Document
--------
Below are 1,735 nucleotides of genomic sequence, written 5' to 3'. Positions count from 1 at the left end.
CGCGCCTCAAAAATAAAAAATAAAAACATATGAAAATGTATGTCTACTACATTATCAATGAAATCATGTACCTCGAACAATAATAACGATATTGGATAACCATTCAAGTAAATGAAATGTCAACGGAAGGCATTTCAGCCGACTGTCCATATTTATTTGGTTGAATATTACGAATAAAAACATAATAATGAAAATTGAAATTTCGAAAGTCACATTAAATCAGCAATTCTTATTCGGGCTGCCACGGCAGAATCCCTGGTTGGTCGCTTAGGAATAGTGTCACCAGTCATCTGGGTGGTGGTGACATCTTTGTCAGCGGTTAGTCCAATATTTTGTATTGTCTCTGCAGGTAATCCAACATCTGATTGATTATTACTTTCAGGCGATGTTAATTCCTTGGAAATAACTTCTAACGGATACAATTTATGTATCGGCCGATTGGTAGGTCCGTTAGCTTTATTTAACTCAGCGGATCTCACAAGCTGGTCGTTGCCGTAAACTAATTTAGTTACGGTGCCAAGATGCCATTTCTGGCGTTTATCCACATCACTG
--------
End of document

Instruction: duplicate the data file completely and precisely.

Below are 1,735 nucleotides of genomic sequence, written 5' to 3'. Positions count from 1 at the left end.
CGCGCCTCAAAAATAAAAAATAAAAACATATGAAAATGTATGTCTACTACATTATCAATGAAATCATGTACCTCGAACAATAATAACGATATTGGATAACCATTCAAGTAAATGAAATGTCAACGGAAGGCATTTCAGCCGACTGTCCATATTTATTTGGTTGAATATTACGAATAAAAACATAATAATGAAAATTGAAATTTCGAAAGTCACATTAAATCAGCAATTCTTATTCGGGCTGCCACGGCAGAATCCCTGGTTGGTCGCTTAGGAATAGTGTCACCAGTCATCTGGGTGGTGGTGACATCTTTGTCAGCGGTTAGTCCAATATTTTGTATTGTCTCTGCAGGTAATCCAACATCTGATTGATTATTACTTTCAGGCGATGTTAATTCCTTGGAAATAACTTCTAACGGATACAATTTATGTATCGGCCGATTGGTAGGTCCGTTAGCTTTATTTAACTCAGCGGATCTCACAAGCTGGTCGTTGCCGTAAACTAATTTAGTTACGGTGCCAAGATGCCATTTCTGGCGTTTATCCACATCACTG